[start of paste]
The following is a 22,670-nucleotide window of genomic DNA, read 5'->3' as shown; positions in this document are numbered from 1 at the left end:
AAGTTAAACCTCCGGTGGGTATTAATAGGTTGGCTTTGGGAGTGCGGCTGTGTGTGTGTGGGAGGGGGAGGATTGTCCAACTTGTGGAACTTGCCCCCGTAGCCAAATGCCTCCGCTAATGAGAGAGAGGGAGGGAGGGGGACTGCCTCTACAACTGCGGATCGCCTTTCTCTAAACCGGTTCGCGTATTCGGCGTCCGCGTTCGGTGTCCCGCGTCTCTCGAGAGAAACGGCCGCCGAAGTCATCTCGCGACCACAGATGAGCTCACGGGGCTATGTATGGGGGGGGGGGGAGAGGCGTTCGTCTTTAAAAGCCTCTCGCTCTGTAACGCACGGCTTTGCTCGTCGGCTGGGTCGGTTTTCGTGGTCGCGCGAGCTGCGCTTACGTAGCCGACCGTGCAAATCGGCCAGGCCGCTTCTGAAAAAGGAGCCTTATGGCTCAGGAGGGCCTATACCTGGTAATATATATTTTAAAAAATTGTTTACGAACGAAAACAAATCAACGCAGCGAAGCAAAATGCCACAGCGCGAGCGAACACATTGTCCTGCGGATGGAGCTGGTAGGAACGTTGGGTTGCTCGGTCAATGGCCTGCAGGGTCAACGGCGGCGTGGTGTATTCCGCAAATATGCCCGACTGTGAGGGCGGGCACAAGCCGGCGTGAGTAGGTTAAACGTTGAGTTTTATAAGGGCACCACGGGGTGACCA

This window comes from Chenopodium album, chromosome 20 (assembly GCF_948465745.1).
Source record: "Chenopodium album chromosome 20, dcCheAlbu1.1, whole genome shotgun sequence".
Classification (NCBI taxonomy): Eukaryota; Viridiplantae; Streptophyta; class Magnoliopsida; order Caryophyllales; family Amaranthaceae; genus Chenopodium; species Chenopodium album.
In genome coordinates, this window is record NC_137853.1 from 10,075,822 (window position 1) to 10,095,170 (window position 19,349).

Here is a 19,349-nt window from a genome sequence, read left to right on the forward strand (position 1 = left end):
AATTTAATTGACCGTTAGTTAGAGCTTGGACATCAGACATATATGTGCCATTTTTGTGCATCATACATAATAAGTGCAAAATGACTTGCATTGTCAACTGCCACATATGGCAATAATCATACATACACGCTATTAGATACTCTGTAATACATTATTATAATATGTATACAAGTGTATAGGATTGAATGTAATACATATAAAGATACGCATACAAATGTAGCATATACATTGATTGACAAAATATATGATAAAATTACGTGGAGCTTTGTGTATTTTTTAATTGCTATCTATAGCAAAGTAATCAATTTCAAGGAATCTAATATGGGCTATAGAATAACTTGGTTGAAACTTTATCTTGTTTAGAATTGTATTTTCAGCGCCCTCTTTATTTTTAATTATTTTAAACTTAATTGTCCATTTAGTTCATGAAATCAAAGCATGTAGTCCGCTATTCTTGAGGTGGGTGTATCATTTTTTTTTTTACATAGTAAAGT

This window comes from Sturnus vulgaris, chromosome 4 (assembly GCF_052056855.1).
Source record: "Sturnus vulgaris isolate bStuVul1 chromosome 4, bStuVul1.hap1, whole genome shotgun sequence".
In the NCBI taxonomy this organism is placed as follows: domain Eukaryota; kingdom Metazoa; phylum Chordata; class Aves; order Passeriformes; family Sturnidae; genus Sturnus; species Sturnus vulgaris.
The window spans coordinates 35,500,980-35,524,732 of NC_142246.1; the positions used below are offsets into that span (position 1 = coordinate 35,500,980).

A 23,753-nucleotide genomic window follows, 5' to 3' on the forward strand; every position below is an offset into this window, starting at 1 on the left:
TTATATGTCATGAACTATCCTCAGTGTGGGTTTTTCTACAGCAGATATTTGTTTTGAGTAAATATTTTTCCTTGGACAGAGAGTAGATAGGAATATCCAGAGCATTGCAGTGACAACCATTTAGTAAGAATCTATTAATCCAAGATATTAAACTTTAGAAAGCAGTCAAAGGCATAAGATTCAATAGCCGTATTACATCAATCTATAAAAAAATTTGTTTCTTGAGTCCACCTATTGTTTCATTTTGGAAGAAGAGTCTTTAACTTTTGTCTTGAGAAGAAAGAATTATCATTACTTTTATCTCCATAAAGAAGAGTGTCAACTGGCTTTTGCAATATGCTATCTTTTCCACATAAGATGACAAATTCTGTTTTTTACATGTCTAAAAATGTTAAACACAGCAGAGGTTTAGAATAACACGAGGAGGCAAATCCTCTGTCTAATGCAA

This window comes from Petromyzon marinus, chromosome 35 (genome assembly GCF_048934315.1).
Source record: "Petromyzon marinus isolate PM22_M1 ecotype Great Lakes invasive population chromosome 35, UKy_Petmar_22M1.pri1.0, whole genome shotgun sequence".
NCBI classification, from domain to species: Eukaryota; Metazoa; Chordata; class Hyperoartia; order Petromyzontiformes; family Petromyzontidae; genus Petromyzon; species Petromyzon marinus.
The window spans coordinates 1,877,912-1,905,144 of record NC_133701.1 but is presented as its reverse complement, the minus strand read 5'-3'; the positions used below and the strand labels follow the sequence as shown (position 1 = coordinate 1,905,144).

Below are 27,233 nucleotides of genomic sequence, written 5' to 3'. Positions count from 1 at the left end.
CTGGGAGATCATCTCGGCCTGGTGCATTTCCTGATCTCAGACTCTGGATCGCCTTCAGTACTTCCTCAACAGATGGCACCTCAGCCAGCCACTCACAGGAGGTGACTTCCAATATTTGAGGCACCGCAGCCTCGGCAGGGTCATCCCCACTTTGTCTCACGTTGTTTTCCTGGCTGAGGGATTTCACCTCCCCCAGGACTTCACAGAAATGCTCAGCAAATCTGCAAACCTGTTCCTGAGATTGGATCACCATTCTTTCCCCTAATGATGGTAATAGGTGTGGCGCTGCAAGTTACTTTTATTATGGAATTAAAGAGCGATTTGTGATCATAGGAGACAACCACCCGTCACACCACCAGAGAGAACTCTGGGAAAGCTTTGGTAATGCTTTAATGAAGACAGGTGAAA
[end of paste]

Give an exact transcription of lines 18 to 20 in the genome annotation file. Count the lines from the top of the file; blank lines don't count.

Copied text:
The window spans coordinates 1,877,912-1,905,144 of record NC_133701.1 but is presented as its reverse complement, the minus strand read 5'-3'; the positions used below and the strand labels follow the sequence as shown (position 1 = coordinate 1,905,144).

Below are 27,233 nucleotides of genomic sequence, written 5' to 3'. Positions count from 1 at the left end.
CTGGGAGATCATCTCGGCCTGGTGCATTTCCTGATCTCAGACTCTGGATCGCCTTCAGTACTTCCTCAACAGATGGCACCTCAGCCAGCCACTCACAGGAGGTGACTTCCAATATTTGAGGCACCGCAGCCTCGGCAGGGTCATCCCCACTTTGTCTCACGTTGTTTTCCTGGCTGAGGGATTTCACCTCCCCCAGGACTTCACAGAAATGCTCAGCAAATCTGCAAACCTGTTCCTGAGATTGGATCACCATTCTTTCCCCTAATGATGGTAATAGGTGTGGCGCTGCAAGTTACTTTTATTATGGAATTAAAGAGCGATTTGTGATCATAGGAGACAACCACCCGTCACACCACCAGAGAGAACTCTGGGAAAGCTTTGGTAATGCTTTAATGAAGACAGGTGAAA